The effect of this function chain is to find the lead paragraph, remove the .lead class and add the .alert and .alert-info classes, converting it from a lead paragraph to a Bootstrap alert.

Another very common use of function chaining in jQuery is the addition and invocation of event handlers. It’s very common to want to add a handler and then immediately invoke it to get the UI initialised.

You can see an example of this construct in the sample solution. Within the document ready event handler, an input handler is added to each of the toggles for the currency rates. To make sure the visual rendering of each toggle is correct, the handler needs to be called on each toggle. This is done in the following way:

// add event handlers to all the toggles and trigger them to get the
// inital rendering right
$('input[type="checkbox"]', $showHideRatesForm).on('input', function(){
  // …

Note that functions designed to be chained don’t have to pass the object they were called on through; they can return a different object. jQuery provides a number of functions for filtering jQuery objects. A great example is .first(). This returns a new jQuery object representing only the first element of the jQuery object it was called on.

You can see an example of this in the following line from the document ready handler in the sample solution:

// select the first currency in the list
$('select option', $newCurrencyForm).first().prop('selected', true);

The $() function creates a jQuery object representing every <option> inside a <select > within the form for adding new currency cards. The .first() function returns a new jQuery object representing just the first <option>. So .prop('selected', true) is only called on the first option, not all the options.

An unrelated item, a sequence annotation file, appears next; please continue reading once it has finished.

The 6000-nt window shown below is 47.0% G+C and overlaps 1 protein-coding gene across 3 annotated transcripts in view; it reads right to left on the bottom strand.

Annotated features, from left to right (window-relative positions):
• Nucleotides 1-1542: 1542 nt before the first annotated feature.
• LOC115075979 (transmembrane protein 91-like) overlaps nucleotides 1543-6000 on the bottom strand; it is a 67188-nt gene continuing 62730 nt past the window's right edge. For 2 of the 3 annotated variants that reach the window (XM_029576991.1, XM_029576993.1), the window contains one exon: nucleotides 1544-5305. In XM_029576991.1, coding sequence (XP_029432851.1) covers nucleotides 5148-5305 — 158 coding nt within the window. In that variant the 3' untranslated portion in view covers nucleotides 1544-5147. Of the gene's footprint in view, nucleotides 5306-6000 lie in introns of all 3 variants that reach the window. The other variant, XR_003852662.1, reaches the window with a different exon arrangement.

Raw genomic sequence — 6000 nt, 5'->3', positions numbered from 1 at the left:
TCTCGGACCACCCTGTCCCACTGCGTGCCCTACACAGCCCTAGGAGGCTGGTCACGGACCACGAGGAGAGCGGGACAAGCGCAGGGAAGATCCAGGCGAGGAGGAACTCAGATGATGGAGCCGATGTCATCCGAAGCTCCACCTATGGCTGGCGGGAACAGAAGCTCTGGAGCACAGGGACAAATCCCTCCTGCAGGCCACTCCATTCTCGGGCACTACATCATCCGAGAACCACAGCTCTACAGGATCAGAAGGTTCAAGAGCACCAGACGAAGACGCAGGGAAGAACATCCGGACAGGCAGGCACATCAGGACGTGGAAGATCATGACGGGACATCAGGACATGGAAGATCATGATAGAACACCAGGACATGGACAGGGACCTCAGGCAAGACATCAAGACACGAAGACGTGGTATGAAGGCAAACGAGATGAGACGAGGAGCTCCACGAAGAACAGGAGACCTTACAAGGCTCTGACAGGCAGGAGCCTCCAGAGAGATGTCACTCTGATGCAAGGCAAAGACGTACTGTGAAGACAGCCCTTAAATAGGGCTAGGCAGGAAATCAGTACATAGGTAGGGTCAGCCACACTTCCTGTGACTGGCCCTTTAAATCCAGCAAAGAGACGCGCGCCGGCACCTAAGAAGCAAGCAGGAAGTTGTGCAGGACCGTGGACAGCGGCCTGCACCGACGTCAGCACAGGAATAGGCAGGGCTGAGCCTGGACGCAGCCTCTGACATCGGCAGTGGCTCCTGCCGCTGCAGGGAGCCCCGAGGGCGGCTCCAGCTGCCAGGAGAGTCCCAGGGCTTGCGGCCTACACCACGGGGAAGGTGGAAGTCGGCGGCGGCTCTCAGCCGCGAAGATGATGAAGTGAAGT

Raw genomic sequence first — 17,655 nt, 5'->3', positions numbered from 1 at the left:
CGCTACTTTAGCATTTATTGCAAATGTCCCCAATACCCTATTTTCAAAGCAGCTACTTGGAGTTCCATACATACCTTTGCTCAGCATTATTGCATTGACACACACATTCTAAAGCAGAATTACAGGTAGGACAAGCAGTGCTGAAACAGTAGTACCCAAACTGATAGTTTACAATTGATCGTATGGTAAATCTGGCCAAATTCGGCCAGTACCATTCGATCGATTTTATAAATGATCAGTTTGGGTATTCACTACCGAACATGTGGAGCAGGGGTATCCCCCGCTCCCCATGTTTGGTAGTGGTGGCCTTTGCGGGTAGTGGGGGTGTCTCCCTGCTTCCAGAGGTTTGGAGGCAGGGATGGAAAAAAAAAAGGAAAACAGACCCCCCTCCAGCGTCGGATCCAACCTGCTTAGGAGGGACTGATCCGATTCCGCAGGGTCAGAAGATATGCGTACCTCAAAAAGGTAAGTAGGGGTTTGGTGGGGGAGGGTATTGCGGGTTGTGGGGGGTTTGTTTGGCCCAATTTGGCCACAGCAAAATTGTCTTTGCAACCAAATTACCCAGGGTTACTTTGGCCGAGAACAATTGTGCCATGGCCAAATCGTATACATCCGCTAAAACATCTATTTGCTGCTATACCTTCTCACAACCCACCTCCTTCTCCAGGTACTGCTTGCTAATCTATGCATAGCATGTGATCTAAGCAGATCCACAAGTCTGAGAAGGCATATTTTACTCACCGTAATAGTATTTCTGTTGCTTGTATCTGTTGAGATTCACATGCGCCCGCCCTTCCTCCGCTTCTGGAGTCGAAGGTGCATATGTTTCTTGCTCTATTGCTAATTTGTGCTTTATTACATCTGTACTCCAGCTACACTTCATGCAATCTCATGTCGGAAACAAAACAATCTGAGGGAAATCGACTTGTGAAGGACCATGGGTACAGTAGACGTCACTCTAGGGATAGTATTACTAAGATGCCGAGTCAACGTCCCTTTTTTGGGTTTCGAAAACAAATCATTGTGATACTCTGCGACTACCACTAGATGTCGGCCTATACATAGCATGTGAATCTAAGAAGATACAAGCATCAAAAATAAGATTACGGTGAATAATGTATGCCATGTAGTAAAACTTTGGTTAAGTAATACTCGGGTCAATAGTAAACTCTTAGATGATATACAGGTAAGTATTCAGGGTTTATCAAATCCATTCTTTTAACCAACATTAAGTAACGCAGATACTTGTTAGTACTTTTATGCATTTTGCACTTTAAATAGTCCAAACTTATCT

Data Attributes

As well as representing the visual elements of a page, and allowing JavaScript to alter them, the DOM also allows arbitrary pieces of named data to be added into elements. These are known as data attributes. From an HTML point of view they can be added to any tag by prefixing the name of your choice with data-. So, to add a data attribute named boogers to a paragraph, you could mark it up like so:

<p data-boogers="some value">A random paragraph!</p>

jQuery’s .data() function can be used to read and write data attributes. To read the current value of an attribute, the name, without the data- prefix, is passed as the only argument. To set the value, call .data() with the name as the first argument and the new value as the second.

Because data attributes are attributes, they can also be used in conjunction with the CSS attribute selector. While it can be useful to style elements differently depending on data attributes, the CSS selector is more useful when used with the jQuery $() function.